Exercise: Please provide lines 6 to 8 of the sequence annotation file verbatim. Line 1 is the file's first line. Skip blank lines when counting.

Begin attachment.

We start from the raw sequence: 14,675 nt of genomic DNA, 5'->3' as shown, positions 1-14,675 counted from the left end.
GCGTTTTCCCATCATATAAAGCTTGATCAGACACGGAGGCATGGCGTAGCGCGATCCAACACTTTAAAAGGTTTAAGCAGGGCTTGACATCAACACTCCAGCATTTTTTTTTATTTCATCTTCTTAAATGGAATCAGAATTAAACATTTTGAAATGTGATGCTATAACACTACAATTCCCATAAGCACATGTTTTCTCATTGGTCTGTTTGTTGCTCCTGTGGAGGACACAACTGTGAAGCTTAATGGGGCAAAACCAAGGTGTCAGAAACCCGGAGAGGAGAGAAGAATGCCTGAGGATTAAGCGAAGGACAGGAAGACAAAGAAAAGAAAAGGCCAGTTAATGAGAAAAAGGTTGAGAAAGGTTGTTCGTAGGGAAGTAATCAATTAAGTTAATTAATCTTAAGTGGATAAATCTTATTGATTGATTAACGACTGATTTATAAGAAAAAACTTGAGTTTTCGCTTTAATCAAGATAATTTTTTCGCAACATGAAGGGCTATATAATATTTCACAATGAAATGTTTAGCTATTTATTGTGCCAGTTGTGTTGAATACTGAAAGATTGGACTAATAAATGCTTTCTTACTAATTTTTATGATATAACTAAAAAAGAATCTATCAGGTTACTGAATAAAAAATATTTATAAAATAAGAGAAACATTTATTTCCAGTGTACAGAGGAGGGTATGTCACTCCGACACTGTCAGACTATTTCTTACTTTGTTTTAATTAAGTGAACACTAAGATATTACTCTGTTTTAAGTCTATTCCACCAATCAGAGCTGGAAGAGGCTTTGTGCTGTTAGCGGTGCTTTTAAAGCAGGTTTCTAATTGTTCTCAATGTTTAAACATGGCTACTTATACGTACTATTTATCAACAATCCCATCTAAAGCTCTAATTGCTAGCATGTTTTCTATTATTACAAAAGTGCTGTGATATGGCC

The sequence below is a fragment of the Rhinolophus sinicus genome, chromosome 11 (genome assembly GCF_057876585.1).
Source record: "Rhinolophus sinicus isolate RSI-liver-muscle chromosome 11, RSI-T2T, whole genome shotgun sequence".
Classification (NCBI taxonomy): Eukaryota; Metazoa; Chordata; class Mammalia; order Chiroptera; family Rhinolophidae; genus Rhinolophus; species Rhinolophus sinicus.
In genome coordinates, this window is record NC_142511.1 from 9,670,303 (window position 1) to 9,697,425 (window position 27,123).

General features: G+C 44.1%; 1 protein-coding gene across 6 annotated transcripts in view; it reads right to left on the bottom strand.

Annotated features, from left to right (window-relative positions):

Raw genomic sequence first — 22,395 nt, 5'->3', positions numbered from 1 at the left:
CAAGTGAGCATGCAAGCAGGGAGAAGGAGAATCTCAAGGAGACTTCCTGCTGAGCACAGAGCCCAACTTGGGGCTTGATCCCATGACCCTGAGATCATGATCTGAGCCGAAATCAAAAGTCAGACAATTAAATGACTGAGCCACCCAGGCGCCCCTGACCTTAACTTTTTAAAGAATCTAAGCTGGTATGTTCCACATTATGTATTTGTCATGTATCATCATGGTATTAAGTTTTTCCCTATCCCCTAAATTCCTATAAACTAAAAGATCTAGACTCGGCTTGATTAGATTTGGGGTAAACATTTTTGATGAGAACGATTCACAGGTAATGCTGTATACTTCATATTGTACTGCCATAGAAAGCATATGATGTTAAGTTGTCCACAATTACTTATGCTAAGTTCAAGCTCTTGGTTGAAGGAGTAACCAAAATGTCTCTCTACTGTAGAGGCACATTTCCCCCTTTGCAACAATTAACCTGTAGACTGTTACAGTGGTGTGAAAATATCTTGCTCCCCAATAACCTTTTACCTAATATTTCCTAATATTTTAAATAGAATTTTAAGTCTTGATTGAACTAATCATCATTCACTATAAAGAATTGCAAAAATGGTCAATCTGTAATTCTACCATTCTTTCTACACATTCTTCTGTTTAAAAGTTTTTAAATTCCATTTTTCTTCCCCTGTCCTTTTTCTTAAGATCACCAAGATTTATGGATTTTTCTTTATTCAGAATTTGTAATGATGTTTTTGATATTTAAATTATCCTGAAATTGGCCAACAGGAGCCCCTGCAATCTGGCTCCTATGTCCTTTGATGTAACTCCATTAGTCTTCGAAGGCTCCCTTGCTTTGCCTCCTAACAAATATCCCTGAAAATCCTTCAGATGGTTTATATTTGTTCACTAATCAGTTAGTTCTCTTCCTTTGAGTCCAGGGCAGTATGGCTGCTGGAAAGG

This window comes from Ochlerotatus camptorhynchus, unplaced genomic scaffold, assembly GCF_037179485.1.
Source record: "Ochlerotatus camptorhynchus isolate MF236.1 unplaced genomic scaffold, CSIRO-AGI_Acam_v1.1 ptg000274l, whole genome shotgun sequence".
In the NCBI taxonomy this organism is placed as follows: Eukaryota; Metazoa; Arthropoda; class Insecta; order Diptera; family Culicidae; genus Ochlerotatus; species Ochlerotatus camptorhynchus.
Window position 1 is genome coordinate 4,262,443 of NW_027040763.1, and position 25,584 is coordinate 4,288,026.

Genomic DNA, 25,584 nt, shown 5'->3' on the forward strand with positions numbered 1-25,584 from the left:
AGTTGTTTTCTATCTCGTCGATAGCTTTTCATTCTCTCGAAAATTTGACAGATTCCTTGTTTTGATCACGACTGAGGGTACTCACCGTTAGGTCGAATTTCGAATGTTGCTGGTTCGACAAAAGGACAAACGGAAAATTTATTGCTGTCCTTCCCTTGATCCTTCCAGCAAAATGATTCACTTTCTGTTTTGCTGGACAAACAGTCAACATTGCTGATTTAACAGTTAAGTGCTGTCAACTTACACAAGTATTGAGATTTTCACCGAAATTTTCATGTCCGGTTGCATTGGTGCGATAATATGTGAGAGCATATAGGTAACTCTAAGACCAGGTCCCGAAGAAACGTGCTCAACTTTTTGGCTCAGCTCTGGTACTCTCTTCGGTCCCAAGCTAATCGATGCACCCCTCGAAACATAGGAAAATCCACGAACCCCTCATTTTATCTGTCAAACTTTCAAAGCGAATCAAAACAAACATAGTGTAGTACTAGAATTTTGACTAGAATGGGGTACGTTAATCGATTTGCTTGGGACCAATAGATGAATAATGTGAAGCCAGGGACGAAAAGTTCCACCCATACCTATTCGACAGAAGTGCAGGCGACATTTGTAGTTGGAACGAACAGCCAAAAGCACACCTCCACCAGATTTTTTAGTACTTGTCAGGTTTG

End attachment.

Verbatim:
In genome coordinates, this window is record NC_142511.1 from 9,670,303 (window position 1) to 9,697,425 (window position 27,123).

General features: G+C 44.1%; 1 protein-coding gene across 6 annotated transcripts in view; it reads right to left on the bottom strand.

Annotated features, from left to right (window-relative positions):